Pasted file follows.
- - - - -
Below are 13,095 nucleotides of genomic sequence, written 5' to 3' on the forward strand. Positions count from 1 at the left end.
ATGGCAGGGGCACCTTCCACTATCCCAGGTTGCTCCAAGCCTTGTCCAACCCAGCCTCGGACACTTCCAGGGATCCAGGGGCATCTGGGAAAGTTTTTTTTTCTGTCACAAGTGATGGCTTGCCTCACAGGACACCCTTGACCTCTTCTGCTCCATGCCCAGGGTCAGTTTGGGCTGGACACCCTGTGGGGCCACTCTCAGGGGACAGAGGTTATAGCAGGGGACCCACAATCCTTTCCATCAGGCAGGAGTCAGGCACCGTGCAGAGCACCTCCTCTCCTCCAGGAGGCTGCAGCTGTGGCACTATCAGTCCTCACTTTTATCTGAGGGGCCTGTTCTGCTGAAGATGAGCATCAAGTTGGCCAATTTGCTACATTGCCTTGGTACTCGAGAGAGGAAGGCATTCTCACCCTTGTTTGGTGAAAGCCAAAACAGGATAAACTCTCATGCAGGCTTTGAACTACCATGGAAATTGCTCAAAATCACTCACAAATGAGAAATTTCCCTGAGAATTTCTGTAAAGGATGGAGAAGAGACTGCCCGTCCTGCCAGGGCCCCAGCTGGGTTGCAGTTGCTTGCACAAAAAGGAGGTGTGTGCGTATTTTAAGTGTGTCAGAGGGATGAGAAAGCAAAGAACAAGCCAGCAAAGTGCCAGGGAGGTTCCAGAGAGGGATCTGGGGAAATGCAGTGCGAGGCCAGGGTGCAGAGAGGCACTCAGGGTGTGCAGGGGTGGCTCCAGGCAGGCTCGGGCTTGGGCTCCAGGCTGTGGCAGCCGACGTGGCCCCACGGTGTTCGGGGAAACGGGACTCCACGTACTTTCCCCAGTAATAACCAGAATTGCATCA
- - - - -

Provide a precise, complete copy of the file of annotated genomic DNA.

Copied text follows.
Below are 13,095 nucleotides of genomic sequence, written 5' to 3' on the forward strand. Positions count from 1 at the left end.
ATGGCAGGGGCACCTTCCACTATCCCAGGTTGCTCCAAGCCTTGTCCAACCCAGCCTCGGACACTTCCAGGGATCCAGGGGCATCTGGGAAAGTTTTTTTTTCTGTCACAAGTGATGGCTTGCCTCACAGGACACCCTTGACCTCTTCTGCTCCATGCCCAGGGTCAGTTTGGGCTGGACACCCTGTGGGGCCACTCTCAGGGGACAGAGGTTATAGCAGGGGACCCACAATCCTTTCCATCAGGCAGGAGTCAGGCACCGTGCAGAGCACCTCCTCTCCTCCAGGAGGCTGCAGCTGTGGCACTATCAGTCCTCACTTTTATCTGAGGGGCCTGTTCTGCTGAAGATGAGCATCAAGTTGGCCAATTTGCTACATTGCCTTGGTACTCGAGAGAGGAAGGCATTCTCACCCTTGTTTGGTGAAAGCCAAAACAGGATAAACTCTCATGCAGGCTTTGAACTACCATGGAAATTGCTCAAAATCACTCACAAATGAGAAATTTCCCTGAGAATTTCTGTAAAGGATGGAGAAGAGACTGCCCGTCCTGCCAGGGCCCCAGCTGGGTTGCAGTTGCTTGCACAAAAAGGAGGTGTGTGCGTATTTTAAGTGTGTCAGAGGGATGAGAAAGCAAAGAACAAGCCAGCAAAGTGCCAGGGAGGTTCCAGAGAGGGATCTGGGGAAATGCAGTGCGAGGCCAGGGTGCAGAGAGGCACTCAGGGTGTGCAGGGGTGGCTCCAGGCAGGCTCGGGCTTGGGCTCCAGGCTGTGGCAGCCGACGTGGCCCCACGGTGTTCGGGGAAACGGGACTCCACGTACTTTCCCCAGTAATAACCAGAATTGCATCA